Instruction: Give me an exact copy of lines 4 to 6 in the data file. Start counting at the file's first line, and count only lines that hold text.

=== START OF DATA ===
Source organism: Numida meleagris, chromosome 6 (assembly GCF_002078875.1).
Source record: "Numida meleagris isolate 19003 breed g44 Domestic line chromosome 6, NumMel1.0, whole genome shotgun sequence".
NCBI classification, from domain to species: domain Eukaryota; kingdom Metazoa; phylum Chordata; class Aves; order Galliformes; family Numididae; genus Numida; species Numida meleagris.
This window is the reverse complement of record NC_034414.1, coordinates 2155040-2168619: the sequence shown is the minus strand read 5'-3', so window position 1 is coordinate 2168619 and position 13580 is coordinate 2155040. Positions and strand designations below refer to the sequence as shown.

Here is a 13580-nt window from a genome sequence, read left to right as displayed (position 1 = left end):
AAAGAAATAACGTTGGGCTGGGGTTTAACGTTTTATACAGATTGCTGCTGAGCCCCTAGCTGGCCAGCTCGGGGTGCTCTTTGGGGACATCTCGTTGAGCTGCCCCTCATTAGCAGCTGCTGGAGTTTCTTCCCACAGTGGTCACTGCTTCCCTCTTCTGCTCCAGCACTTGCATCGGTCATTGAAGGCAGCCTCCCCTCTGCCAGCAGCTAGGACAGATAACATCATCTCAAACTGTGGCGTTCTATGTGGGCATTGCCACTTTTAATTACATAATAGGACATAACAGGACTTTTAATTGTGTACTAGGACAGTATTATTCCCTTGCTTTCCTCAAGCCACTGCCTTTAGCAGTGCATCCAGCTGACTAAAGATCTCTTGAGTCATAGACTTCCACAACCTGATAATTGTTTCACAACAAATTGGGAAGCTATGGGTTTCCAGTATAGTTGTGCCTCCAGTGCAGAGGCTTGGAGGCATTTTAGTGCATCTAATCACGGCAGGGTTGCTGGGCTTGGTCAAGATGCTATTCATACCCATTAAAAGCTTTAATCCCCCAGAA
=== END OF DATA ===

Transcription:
This window is the reverse complement of record NC_034414.1, coordinates 2155040-2168619: the sequence shown is the minus strand read 5'-3', so window position 1 is coordinate 2168619 and position 13580 is coordinate 2155040. Positions and strand designations below refer to the sequence as shown.

Here is a 13580-nt window from a genome sequence, read left to right as displayed (position 1 = left end):
AAAGAAATAACGTTGGGCTGGGGTTTAACGTTTTATACAGATTGCTGCTGAGCCCCTAGCTGGCCAGCTCGGGGTGCTCTTTGGGGACATCTCGTTGAGCTGCCCCTCATTAGCAGCTGCTGGAGTTTCTTCCCACAGTGGTCACTGCTTCCCTCTTCTGCTCCAGCACTTGCATCGGTCATTGAAGGCAGCCTCCCCTCTGCCAGCAGCTAGGACAGATAACATCATCTCAAACTGTGGCGTTCTATGTGGGCATTGCCACTTTTAATTACATAATAGGACATAACAGGACTTTTAATTGTGTACTAGGACAGTATTATTCCCTTGCTTTCCTCAAGCCACTGCCTTTAGCAGTGCATCCAGCTGACTAAAGATCTCTTGAGTCATAGACTTCCACAACCTGATAATTGTTTCACAACAAATTGGGAAGCTATGGGTTTCCAGTATAGTTGTGCCTCCAGTGCAGAGGCTTGGAGGCATTTTAGTGCATCTAATCACGGCAGGGTTGCTGGGCTTGGTCAAGATGCTATTCATACCCATTAAAAGCTTTAATCCCCCAGAA